each request and tell the server to process the message.

Opcode `-` takes as its argument a URL fragment that gets appended to
the base URL set by opcode `B`. Opcode `+` does the same, but also
takes an ASCII `Content-Length` value, which tells the server to read
that many bytes after the CRLF of the `+` line, and to use the bytes
read as the entity body of the HTTP request.

`Content-Length` is a slightly weird header, more properly associated
with the entity body than the headers proper, which is why it gets
special treatment. (We could also come up with a syntax for indicating
chunked transfer encoding for the entity body.)

As an example, let’s encode the following `POST` request:

POST /someurl HTTP/1.1
Content-Type: text/plain
Accept-Encoding: identity
Content-Length: 13

hello world

Encoded, this becomes

H:Content-Type: text/plain
H:Accept-Encoding: identity
+: 13
hello world

Not an obvious improvement. However, consider issuing 100 copies of
that same request on a single connection. With plain HTTP, all the
headers are repeated; with our encoded HTTP, the only part that is
repeated is:

+: 13
hello world

Instead of sending (151 * 100) = 15100 bytes, we now send 130 + (20 *
100) = 2130 bytes.

The scheme as described so far takes care of the unchanging parts of
repeated HTTP requests; for the changing parts, such as `Accept` and
`Referer` headers, we need to make use of the `<` and `>`
opcodes. Before I get into that, though, let’s take a look at how the
scheme so far might work in the case of OPRA.

### Measuring OPRA

Each OPRA quote update is [on average 66 bytes
long](, making for
around 63MB/s of raw content.

Let’s imagine that each delivery appears as a separate HTTP request:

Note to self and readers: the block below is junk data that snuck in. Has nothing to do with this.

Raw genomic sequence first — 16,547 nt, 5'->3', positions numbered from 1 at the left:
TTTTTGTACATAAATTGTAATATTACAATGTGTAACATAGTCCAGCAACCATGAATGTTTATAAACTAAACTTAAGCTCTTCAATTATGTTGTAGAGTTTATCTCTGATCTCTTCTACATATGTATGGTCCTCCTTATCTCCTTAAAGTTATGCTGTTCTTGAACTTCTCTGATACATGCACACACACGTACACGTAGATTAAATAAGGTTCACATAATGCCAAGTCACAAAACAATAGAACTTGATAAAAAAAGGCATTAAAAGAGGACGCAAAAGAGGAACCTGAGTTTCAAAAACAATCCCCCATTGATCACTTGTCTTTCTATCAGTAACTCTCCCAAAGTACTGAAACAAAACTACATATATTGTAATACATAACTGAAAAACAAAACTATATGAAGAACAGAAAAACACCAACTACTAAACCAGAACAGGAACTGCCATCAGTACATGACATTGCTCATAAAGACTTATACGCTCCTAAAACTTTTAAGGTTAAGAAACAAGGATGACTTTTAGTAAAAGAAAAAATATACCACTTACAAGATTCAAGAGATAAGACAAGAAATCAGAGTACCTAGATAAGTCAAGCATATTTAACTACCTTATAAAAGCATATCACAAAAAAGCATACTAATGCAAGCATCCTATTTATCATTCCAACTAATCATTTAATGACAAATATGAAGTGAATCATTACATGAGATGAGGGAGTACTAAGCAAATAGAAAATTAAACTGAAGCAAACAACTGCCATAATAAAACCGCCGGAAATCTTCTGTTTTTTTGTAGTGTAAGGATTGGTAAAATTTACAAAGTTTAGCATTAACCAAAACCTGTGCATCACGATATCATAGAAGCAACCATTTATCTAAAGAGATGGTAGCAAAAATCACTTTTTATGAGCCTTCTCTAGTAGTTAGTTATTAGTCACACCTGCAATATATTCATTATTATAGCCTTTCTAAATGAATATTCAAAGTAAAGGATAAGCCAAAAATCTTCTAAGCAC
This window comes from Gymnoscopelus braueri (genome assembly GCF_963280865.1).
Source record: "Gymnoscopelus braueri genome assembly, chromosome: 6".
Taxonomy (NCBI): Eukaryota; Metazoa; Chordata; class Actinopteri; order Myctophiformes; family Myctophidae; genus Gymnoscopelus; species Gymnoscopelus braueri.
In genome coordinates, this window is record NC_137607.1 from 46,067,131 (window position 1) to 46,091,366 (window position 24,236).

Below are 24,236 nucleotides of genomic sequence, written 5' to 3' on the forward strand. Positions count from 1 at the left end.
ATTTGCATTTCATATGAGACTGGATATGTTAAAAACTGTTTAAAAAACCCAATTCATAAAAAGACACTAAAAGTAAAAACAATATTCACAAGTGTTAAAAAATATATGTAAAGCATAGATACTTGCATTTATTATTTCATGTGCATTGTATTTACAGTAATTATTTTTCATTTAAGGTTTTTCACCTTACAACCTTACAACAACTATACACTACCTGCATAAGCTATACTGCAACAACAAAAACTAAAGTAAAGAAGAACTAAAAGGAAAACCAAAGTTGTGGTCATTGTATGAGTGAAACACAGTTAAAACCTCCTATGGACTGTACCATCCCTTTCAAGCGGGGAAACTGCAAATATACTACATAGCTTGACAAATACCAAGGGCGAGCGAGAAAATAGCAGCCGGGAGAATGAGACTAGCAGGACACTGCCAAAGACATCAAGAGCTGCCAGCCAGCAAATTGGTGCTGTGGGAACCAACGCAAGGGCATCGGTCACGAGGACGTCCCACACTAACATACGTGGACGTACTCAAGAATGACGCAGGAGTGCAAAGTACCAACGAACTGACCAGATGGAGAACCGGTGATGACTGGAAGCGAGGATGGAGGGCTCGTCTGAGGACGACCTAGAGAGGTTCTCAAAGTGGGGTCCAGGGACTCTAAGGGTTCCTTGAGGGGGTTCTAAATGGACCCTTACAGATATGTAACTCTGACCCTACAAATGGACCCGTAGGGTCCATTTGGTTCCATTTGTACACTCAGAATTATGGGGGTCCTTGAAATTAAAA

POST /receiver HTTP/1.1
Content-Type: application/x-opra-quote
Accept-Encoding: identity
Content-Length: 66


That’s 213 bytes long: an overhead of 220% over the raw message

Encoded using the stateful scheme above, the first request appears on
the wire as

H:Content-Type: application/x-opra-quote
H:Accept-Encoding: identity
+: 66

and subsequent requests as

+: 66

for an amortized per-request size of 73 bytes: a much less problematic
overhead of 11%. In summary:

Encoding Bytes per message body Per-message overhead (bytes) Size increase over raw content Bandwidth at 1M msgs/sec
Plain HTTP 66 147 220% 203.1 MBy/s
Encoded HTTP 66 7 11% 69.6 MBy/s

Using plain HTTP, the feed doesn’t fit on a gigabit ethernet. Using
our encoding scheme, it does.

Besides the savings in terms of bandwidth, the encoding scheme could
also help with saving CPU. After processing the headers once, the
results of the processing could be cached, avoiding unnecessary
repetition of potentially expensive calculations such as routing,
authentication, and authorisation.

### Almost-identical requests

Above, I mentioned that some headers changed, while others stayed the
same from request to request. The `<` and `>` opcodes are intended to
deal with just this situation.

The `>` opcode stores the current state in a named register, and the
`<` opcode loads the current state from a register. Headers that don't
change between requests are placed into a register, and each request
loads from that register before setting its request-specific headers.

To illustrate, imagine the following two requests:

GET / HTTP/1.1
Cookie: key=value
Accept: HTTP Accept=text/html,application/xhtml+xml,application/xml;q=0.9,*/*;q=0.8

GET /style.css HTTP/1.1
Cookie: key=value
Accept: text/css,*/*;q=0.1

One possible encoding is:

H:Cookie: key=value
H:Accept: HTTP Accept=text/html,application/xhtml+xml,application/xml;q=0.9,*/*;q=0.8
H:Accept: text/css,*/*;q=0.1